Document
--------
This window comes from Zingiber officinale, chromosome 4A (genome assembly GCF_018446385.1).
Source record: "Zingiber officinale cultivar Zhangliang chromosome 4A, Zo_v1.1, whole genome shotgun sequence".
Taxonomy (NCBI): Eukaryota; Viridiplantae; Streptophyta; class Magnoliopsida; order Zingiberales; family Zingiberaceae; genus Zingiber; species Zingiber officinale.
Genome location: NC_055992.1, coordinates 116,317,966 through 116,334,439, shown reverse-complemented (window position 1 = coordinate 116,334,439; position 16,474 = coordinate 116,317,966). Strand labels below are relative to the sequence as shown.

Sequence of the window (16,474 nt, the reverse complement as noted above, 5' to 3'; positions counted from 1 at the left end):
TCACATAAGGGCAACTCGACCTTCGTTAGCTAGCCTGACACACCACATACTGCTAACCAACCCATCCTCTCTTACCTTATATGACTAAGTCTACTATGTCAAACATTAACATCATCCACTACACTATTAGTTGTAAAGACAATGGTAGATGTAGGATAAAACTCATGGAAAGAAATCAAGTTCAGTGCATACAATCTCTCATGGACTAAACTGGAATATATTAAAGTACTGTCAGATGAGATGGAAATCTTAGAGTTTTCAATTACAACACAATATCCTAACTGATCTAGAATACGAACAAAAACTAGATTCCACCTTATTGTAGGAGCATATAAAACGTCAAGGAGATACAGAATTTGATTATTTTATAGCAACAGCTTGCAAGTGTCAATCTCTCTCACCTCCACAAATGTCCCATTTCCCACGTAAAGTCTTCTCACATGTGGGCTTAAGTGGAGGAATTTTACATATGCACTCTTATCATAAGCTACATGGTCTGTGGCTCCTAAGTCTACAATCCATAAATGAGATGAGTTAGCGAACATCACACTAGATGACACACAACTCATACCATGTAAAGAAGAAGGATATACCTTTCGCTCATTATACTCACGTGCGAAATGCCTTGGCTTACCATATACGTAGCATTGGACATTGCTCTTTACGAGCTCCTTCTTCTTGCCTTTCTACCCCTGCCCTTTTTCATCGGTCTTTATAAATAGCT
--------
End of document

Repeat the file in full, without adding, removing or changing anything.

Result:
This window comes from Zingiber officinale, chromosome 4A (genome assembly GCF_018446385.1).
Source record: "Zingiber officinale cultivar Zhangliang chromosome 4A, Zo_v1.1, whole genome shotgun sequence".
Taxonomy (NCBI): Eukaryota; Viridiplantae; Streptophyta; class Magnoliopsida; order Zingiberales; family Zingiberaceae; genus Zingiber; species Zingiber officinale.
Genome location: NC_055992.1, coordinates 116,317,966 through 116,334,439, shown reverse-complemented (window position 1 = coordinate 116,334,439; position 16,474 = coordinate 116,317,966). Strand labels below are relative to the sequence as shown.

Sequence of the window (16,474 nt, the reverse complement as noted above, 5' to 3'; positions counted from 1 at the left end):
TCACATAAGGGCAACTCGACCTTCGTTAGCTAGCCTGACACACCACATACTGCTAACCAACCCATCCTCTCTTACCTTATATGACTAAGTCTACTATGTCAAACATTAACATCATCCACTACACTATTAGTTGTAAAGACAATGGTAGATGTAGGATAAAACTCATGGAAAGAAATCAAGTTCAGTGCATACAATCTCTCATGGACTAAACTGGAATATATTAAAGTACTGTCAGATGAGATGGAAATCTTAGAGTTTTCAATTACAACACAATATCCTAACTGATCTAGAATACGAACAAAAACTAGATTCCACCTTATTGTAGGAGCATATAAAACGTCAAGGAGATACAGAATTTGATTATTTTATAGCAACAGCTTGCAAGTGTCAATCTCTCTCACCTCCACAAATGTCCCATTTCCCACGTAAAGTCTTCTCACATGTGGGCTTAAGTGGAGGAATTTTACATATGCACTCTTATCATAAGCTACATGGTCTGTGGCTCCTAAGTCTACAATCCATAAATGAGATGAGTTAGCGAACATCACACTAGATGACACACAACTCATACCATGTAAAGAAGAAGGATATACCTTTCGCTCATTATACTCACGTGCGAAATGCCTTGGCTTACCATATACGTAGCATTGGACATTGCTCTTTACGAGCTCCTTCTTCTTGCCTTTCTACCCCTGCCCTTTTTCATCGGTCTTTATAAATAGCT